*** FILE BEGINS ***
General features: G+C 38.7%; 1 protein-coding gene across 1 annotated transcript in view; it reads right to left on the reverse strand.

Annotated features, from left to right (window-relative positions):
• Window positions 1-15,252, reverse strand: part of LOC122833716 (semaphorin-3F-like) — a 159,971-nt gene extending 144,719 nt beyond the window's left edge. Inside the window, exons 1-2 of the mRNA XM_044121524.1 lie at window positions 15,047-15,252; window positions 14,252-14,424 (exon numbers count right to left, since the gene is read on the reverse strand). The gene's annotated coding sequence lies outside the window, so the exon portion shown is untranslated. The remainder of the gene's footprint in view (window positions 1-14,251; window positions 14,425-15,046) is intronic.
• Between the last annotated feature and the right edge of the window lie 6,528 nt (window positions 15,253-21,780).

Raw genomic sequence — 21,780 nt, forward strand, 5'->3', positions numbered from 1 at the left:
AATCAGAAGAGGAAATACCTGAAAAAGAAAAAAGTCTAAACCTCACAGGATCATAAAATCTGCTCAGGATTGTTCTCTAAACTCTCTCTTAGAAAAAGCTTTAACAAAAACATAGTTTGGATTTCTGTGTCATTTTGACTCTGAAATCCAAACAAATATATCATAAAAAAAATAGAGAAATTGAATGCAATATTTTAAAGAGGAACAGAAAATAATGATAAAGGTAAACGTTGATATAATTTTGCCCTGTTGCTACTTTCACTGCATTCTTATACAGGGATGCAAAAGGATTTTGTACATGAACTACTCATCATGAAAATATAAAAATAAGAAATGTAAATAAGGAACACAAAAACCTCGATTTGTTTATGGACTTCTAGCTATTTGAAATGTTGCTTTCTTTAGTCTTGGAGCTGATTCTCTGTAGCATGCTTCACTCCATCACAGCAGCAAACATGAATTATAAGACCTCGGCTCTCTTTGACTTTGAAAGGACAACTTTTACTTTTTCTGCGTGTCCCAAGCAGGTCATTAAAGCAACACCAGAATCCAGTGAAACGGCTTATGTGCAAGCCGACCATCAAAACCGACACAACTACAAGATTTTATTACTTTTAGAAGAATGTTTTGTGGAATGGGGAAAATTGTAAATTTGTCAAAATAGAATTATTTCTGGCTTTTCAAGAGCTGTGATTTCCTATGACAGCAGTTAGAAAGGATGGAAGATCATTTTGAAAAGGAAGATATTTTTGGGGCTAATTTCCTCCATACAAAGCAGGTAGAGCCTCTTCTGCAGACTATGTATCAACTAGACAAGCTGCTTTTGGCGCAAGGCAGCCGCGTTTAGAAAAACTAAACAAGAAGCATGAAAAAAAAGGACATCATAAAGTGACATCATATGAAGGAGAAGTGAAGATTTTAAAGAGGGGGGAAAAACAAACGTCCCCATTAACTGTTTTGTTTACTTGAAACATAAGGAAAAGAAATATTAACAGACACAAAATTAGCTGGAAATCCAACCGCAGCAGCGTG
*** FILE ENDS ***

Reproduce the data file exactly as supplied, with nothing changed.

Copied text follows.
General features: G+C 38.7%; 1 protein-coding gene across 1 annotated transcript in view; it reads right to left on the reverse strand.

Annotated features, from left to right (window-relative positions):
• Window positions 1-15,252, reverse strand: part of LOC122833716 (semaphorin-3F-like) — a 159,971-nt gene extending 144,719 nt beyond the window's left edge. Inside the window, exons 1-2 of the mRNA XM_044121524.1 lie at window positions 15,047-15,252; window positions 14,252-14,424 (exon numbers count right to left, since the gene is read on the reverse strand). The gene's annotated coding sequence lies outside the window, so the exon portion shown is untranslated. The remainder of the gene's footprint in view (window positions 1-14,251; window positions 14,425-15,046) is intronic.
• Between the last annotated feature and the right edge of the window lie 6,528 nt (window positions 15,253-21,780).

Raw genomic sequence — 21,780 nt, forward strand, 5'->3', positions numbered from 1 at the left:
AATCAGAAGAGGAAATACCTGAAAAAGAAAAAAGTCTAAACCTCACAGGATCATAAAATCTGCTCAGGATTGTTCTCTAAACTCTCTCTTAGAAAAAGCTTTAACAAAAACATAGTTTGGATTTCTGTGTCATTTTGACTCTGAAATCCAAACAAATATATCATAAAAAAAATAGAGAAATTGAATGCAATATTTTAAAGAGGAACAGAAAATAATGATAAAGGTAAACGTTGATATAATTTTGCCCTGTTGCTACTTTCACTGCATTCTTATACAGGGATGCAAAAGGATTTTGTACATGAACTACTCATCATGAAAATATAAAAATAAGAAATGTAAATAAGGAACACAAAAACCTCGATTTGTTTATGGACTTCTAGCTATTTGAAATGTTGCTTTCTTTAGTCTTGGAGCTGATTCTCTGTAGCATGCTTCACTCCATCACAGCAGCAAACATGAATTATAAGACCTCGGCTCTCTTTGACTTTGAAAGGACAACTTTTACTTTTTCTGCGTGTCCCAAGCAGGTCATTAAAGCAACACCAGAATCCAGTGAAACGGCTTATGTGCAAGCCGACCATCAAAACCGACACAACTACAAGATTTTATTACTTTTAGAAGAATGTTTTGTGGAATGGGGAAAATTGTAAATTTGTCAAAATAGAATTATTTCTGGCTTTTCAAGAGCTGTGATTTCCTATGACAGCAGTTAGAAAGGATGGAAGATCATTTTGAAAAGGAAGATATTTTTGGGGCTAATTTCCTCCATACAAAGCAGGTAGAGCCTCTTCTGCAGACTATGTATCAACTAGACAAGCTGCTTTTGGCGCAAGGCAGCCGCGTTTAGAAAAACTAAACAAGAAGCATGAAAAAAAAGGACATCATAAAGTGACATCATATGAAGGAGAAGTGAAGATTTTAAAGAGGGGGGAAAAACAAACGTCCCCATTAACTGTTTTGTTTACTTGAAACATAAGGAAAAGAAATATTAACAGACACAAAATTAGCTGGAAATCCAACCGCAGCAGCGTG